Gubi Magazine - News 2013 In this magazine we have talked to the

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Gubi Magazine - News 2013 In this magazine we have talked to the
Featuring: GamFratesi, Oliver Schick, Jacques Adnet, Jacob Gubi Olsen,
Robert D. Best, Louis Weisdorf, Gubi Olsen, Bonderup & Thorup,
Komplot Design, Gudmund Olsen & Greta M. Grossman.
issue #2
A Global Design House on a Journey
Cobra Wall Lamp
By Greta M. Grossman, 1950
Reedition 2013
Ronde Pendant
By Oliver Schick
New Design 2013
Gräshoppa Pendant
By Greta M. Grossman, 1948
Reedition 2013
Semi Pendant - Metallic
By Bonderup & Thorup, 1965
Reedition 2013
Gräshoppa Task Lamp
By Greta M. Grossman, 1948
Reedition 2013
Bestlite Porcelain
By Robert D. Best, 1930
Extension 2013
Beetle Chair
By GamFratesi
New Design 2013
Turbo Pendant
By Louis Weisdorf, 1965
Reedition 2013
Gubi Dining Table
By Komplot Design, 2003
New Design 2013
Gubi Chair & Stool - Center base
By Komplot Design, 2003
Extension 2013
Paper Tables
By GamFratesi
New Design 2013
gubi magazine
table of contents
ronde
round &
circular
oliver schick
p. 22
Something Old
Something New
The gubi
p. 34
tale
p. 50
A rebel with
From a
beetle
a Cause p. 28
It’s all
metallic
to a chair p. 14
p. 26
gamfratesi
The bestlite
a british bauhaus legend
p. 38
the gubi collection
p. 24
a
versatile
architect
Louis Weisdorf
p. 20
we’re
on a
journey
p. 7
Gubi
&
the world of
gourmet
p. 32
French
master
of the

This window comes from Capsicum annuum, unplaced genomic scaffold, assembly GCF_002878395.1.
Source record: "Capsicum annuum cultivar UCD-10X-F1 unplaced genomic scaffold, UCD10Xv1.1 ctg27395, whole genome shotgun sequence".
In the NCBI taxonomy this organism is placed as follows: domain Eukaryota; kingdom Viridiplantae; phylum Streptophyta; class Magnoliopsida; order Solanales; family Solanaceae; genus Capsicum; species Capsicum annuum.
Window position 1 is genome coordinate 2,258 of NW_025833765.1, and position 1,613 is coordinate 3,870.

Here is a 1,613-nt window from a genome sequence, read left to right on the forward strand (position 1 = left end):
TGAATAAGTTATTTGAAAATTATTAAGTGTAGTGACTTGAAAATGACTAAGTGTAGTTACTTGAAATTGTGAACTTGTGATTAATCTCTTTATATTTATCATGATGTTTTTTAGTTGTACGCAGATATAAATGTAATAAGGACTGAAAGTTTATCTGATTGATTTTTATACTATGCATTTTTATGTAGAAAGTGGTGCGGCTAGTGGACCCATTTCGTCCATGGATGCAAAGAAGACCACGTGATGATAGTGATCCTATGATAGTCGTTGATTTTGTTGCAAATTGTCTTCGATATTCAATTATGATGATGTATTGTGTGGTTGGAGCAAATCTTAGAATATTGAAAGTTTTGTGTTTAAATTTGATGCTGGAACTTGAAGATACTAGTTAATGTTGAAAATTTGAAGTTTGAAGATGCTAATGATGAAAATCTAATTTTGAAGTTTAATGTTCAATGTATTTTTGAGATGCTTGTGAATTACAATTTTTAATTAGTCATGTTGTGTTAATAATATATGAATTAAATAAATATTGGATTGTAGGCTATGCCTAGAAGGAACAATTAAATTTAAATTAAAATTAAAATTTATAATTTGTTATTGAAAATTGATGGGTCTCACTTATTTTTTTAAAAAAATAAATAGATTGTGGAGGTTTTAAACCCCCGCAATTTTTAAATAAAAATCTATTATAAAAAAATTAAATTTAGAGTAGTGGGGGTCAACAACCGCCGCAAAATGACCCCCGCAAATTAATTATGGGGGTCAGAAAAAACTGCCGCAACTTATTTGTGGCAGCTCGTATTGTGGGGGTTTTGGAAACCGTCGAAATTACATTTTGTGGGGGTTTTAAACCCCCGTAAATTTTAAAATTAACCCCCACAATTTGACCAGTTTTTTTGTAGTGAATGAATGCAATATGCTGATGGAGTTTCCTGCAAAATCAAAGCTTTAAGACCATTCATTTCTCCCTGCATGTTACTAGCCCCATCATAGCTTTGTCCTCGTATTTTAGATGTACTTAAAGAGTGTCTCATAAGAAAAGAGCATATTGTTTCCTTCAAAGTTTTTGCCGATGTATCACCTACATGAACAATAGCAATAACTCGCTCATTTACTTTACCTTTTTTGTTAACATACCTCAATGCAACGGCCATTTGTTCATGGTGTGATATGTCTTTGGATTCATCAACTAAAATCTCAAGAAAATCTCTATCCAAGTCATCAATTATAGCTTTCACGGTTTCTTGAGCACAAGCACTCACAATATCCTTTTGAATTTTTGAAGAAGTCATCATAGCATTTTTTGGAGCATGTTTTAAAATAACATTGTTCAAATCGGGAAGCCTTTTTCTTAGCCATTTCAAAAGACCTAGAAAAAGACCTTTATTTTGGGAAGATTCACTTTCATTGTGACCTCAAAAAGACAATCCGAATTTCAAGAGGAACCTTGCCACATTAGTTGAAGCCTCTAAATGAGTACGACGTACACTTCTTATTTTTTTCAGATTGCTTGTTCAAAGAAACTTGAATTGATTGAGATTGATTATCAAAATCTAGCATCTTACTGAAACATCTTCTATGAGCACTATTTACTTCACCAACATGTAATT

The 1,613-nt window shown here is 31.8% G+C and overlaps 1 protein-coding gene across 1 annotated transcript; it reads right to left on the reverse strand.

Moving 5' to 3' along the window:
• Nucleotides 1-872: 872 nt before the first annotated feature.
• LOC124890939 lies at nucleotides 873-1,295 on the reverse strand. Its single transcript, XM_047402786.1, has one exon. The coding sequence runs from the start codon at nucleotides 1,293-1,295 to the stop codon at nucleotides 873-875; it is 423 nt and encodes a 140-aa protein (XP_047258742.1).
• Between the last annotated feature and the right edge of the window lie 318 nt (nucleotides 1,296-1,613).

Decorative
Arts
Words by
Adam Štěch, Anders Eske Hansen, Alex Tieghi-Walker,
Cédric Morriset, Jacob Gubi Olsen, Julie Ralphs & Louise
Zastrow
Grossman’s
jacques adnet
light &
p. 46
sensibilityp. 8
Photos by
Adam Mørk, Heidi Lerkenfeldt, Julius Schulman, Anders
Ingvartsen, Packshotfactory, GamFratesi & Sacha Maric
our home
Artwork by
Stine Laurberg Hansen & Delphine Piault
Changing within
the changes
Thanks to
Evan Snyderman & Lily Kane, Sofie Brunner, GamFratesi,
Oliver Schick, Louis Weisdorf, Boris Berlin &
Alex Iskos, Pernille Brunse Sørensen & Suzana Oromaa
boris berlin
p. 44
We’re on a Journey // page 4
We’re on a Journey // page 5
- with a global view
p. 30
preface
preface
we’re
on a
journey
At Gubi we’re on a continual quest. A journey. Fuelled by our passion to discover overlooked icons from
the past and future icons in the making, we’re aiming to make a distinctive name for ourselves in the international design arena and we consider ourselves a dynamic design force to be reckoned with.
I firmly believe that curiosity, courage and intuition are key components for Gubi’s current success. To me
design is all about discovering gems and following your instincts. It involves constant travelling – physically
and mentally, searching and finding long-lost remnants from the past as well as discovering contemporary,
cutting-edge designs from new designers and artists on the horizon.
The result of these journeys is an eclectic, intercontinental collection that blurs the lines between the past
and the future – today the Gubi collection spans almost 100 years of iconic design history and has grown
into an extensive assortment of extremely aesthetic, thought-provoking designs characterized by simple,
arresting shapes, original materials and innovative techniques.
In 2013 we welcome a wide range of exciting designs and personalities into the Gubi family – some are
already established in the international design arena, a few you have not seen in many years and others are
brand new, ready to take the stage.
Enjoy the magazine!
Jacob Gubi
CCO
We’re on a Journey // page 6
We’re on a Journey // page 7
THE GROSSMAN COLLECTION
1.
A Designer’s Perspective
2.
GROSSMAN’S
LIGHT
SENSIBILITY